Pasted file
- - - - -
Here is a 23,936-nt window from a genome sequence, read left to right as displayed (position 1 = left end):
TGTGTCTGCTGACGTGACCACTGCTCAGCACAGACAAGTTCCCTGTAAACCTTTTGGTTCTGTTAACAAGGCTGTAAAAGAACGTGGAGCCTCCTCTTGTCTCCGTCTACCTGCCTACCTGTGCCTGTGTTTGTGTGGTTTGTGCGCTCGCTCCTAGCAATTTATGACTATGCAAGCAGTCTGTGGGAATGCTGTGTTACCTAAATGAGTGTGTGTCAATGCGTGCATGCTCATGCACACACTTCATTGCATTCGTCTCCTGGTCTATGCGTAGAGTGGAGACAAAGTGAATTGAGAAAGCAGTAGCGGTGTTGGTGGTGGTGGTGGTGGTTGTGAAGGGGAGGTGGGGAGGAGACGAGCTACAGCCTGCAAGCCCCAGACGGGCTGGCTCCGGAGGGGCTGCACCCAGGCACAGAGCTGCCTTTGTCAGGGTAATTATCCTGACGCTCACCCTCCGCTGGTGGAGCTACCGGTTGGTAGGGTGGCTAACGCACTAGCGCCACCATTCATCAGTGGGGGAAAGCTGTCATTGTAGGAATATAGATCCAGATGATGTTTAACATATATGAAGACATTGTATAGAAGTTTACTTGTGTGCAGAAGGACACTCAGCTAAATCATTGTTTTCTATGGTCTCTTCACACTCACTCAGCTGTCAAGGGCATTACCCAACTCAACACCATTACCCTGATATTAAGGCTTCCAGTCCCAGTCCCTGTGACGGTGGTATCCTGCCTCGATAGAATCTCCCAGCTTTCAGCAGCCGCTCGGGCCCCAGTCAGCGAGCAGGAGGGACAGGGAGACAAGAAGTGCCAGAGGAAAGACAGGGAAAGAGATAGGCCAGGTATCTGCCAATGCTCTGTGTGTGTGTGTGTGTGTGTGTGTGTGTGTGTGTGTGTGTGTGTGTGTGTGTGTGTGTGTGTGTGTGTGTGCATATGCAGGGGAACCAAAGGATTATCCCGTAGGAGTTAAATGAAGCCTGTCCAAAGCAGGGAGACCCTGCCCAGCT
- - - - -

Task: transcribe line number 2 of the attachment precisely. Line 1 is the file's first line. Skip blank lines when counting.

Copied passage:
TGTGTCTGCTGACGTGACCACTGCTCAGCACAGACAAGTTCCCTGTAAACCTTTTGGTTCTGTTAACAAGGCTGTAAAAGAACGTGGAGCCTCCTCTTGTCTCCGTCTACCTGCCTACCTGTGCCTGTGTTTGTGTGGTTTGTGCGCTCGCTCCTAGCAATTTATGACTATGCAAGCAGTCTGTGGGAATGCTGTGTTACCTAAATGAGTGTGTGTCAATGCGTGCATGCTCATGCACACACTTCATTGCATTCGTCTCCTGGTCTATGCGTAGAGTGGAGACAAAGTGAATTGAGAAAGCAGTAGCGGTGTTGGTGGTGGTGGTGGTGGTTGTGAAGGGGAGGTGGGGAGGAGACGAGCTACAGCCTGCAAGCCCCAGACGGGCTGGCTCCGGAGGGGCTGCACCCAGGCACAGAGCTGCCTTTGTCAGGGTAATTATCCTGACGCTCACCCTCCGCTGGTGGAGCTACCGGTTGGTAGGGTGGCTAACGCACTAGCGCCACCATTCATCAGTGGGGGAAAGCTGTCATTGTAGGAATATAGATCCAGATGATGTTTAACATATATGAAGACATTGTATAGAAGTTTACTTGTGTGCAGAAGGACACTCAGCTAAATCATTGTTTTCTATGGTCTCTTCACACTCACTCAGCTGTCAAGGGCATTACCCAACTCAACACCATTACCCTGATATTAAGGCTTCCAGTCCCAGTCCCTGTGACGGTGGTATCCTGCCTCGATAGAATCTCCCAGCTTTCAGCAGCCGCTCGGGCCCCAGTCAGCGAGCAGGAGGGACAGGGAGACAAGAAGTGCCAGAGGAAAGACAGGGAAAGAGATAGGCCAGGTATCTGCCAATGCTCTGTGTGTGTGTGTGTGTGTGTGTGTGTGTGTGTGTGTGTGTGTGTGTGTGTGTGTGTGTGTGTGTGTGTGTGCATATGCAGGGGAACCAAAGGATTATCCCGTAGGAGTTAAATGAAGCCTGTCCAAAGCAGGGAGACCCTGCCCAGCT